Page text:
The Middletown Press (Middletown, CT)
Most ‘invaluable’ player
Whaley expected to be key member of UConn frontcourt
STORRS — Isaiah Whaley has worked his way into the UConn lineup over the years, even deep into the program’s identity.
He goes by “Wrench,” a nickname first ascribed by fans, one that took hold on social media and eventually worked its way into everyday use by teammates and even coaches.
Dan Hurley recent called Whaley something else: “Invaluable.”
“It’s a great message,” Hurley said of Whaley’s evolution as a player and contributor. “It’s the anti(transfer portal and the anti- ‘If things don’t go my way quickly I’ll try to find an easier route.’ It’s a great message for the culture of basketball, that you do more damage to your future when you run from challenges and refuse to take a look in the mirror and work on your deficiencies. Isaiah worked on his deficiencies. He made himself invaluable. He’s a poster child for us in player development, in a lot of ways.”
Players enter programs and experience praise in different ways and at different times.
In the same conversation with the media Tuesday at the Werth Champions Center, Hurley looked toward the area of the gym that celebrates every UConn player selected in the NBA draft lottery over the years and said of freshman Samson Johnson, “He has wall potential.” He called sophomore Adama Sanogo the team’s best player.
Whaley — a 6-foot-9, 225-pound forward — is not a player with basketball gifts that jump right out. He wasn’t anointed much of anything other than another player on the roster when Hurley took over in 2018. No singular aspect of his game screams potential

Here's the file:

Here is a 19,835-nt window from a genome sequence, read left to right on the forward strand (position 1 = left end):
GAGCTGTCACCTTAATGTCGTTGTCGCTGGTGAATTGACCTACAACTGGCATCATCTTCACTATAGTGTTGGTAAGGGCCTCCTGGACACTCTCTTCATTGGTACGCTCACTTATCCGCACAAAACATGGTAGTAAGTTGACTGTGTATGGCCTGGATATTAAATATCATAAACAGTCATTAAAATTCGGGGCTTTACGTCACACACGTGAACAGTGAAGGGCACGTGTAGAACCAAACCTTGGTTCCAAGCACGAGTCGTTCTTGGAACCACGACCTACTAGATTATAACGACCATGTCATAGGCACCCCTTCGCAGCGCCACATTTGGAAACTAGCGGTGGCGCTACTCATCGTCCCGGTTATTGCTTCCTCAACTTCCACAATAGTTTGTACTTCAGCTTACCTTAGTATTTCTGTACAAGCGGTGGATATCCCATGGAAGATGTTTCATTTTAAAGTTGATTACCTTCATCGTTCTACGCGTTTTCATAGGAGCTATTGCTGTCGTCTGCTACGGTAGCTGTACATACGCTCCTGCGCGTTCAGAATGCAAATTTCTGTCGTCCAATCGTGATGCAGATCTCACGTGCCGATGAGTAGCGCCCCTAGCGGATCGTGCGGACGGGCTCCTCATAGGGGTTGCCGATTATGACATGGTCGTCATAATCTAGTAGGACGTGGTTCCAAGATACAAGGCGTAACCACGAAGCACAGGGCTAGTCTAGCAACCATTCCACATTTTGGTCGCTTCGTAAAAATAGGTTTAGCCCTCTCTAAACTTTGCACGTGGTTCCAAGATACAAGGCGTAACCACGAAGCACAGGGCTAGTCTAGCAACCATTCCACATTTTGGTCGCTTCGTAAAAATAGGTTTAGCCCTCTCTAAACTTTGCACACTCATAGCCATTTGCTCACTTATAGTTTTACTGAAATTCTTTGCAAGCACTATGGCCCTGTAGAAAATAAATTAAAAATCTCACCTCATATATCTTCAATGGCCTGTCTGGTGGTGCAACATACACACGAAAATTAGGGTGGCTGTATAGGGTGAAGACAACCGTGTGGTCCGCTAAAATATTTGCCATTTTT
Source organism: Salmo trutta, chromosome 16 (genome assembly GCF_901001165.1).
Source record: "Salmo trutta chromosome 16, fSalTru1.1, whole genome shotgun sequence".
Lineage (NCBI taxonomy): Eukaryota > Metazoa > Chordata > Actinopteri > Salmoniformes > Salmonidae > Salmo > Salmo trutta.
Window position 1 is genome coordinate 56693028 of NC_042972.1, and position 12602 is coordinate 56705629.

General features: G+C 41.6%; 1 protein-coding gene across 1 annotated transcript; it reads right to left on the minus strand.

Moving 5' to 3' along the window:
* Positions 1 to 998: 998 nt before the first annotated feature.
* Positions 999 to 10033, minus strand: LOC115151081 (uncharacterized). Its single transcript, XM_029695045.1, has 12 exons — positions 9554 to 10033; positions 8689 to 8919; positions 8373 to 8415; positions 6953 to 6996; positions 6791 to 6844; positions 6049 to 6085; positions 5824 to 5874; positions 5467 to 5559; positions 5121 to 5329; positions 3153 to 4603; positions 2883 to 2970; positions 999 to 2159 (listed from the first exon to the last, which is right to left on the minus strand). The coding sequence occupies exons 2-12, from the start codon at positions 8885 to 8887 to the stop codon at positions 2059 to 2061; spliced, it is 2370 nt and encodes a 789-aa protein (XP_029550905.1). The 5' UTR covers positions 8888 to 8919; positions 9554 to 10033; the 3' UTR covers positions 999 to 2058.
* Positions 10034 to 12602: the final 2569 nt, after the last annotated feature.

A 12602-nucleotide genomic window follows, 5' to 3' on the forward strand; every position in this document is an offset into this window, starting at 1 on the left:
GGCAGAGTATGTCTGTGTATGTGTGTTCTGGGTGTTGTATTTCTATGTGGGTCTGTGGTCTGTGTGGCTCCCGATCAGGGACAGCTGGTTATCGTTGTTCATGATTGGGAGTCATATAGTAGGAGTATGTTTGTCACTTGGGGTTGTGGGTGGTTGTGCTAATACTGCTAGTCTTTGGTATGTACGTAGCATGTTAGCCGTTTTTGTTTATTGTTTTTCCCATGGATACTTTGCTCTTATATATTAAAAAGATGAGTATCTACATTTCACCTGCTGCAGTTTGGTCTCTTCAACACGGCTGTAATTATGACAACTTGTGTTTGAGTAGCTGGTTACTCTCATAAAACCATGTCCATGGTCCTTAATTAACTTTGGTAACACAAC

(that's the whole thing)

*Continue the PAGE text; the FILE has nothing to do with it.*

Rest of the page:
that would land him in a draft or on a wall.
But here he is, having decided to return to UConn for a fifth and final season, set to finish a project that started at the bottom end of the rotation. And now he’s “invaluable,” considered one of the most dependable players on a deep team with expectations that have not existed since the program’s dip just prior to his arrival.
Whaley was the only player to start all 23 games last year and averaged eight points, 6.2 rebounds and 2.6 blocks. He was the Big East co-defensive player of the year (with St. John’s guard Posh Alexander). He’s expected to again be a frontcourt anchor this season, the blue-collar, dependable worker at the heart of a lineup with potential.
“It’s been something,” Whaley said. “It’s been beautiful to see, especially when I first came here, being on one of the worst UConn teams (that finished 14-18 in 2017-18). Seeing that and then seeing the whole transformation and being able to be a part of it, that’s been a special feeling. Now I want more for UConn. I want to help UConn take that next step and I want to be a part of it.”
The season opener is Nov. 9 against Central Connecticut. The Huskies are deep enough across the board, and inexperienced enough in some areas, for the ensuing few months to feature all sorts of tinkering and change. Nothing is set in stone with the rotation, but Whaley, who averaged 27.7 minutes last season, is as close to locked into a role as any player.
Once, he nearly was a castaway. Whaley averaged just 3.5 minutes as a sophomore in 2018-19, Hurley’s first season, after averaging 13.8 in Kevin Ollie’s final season.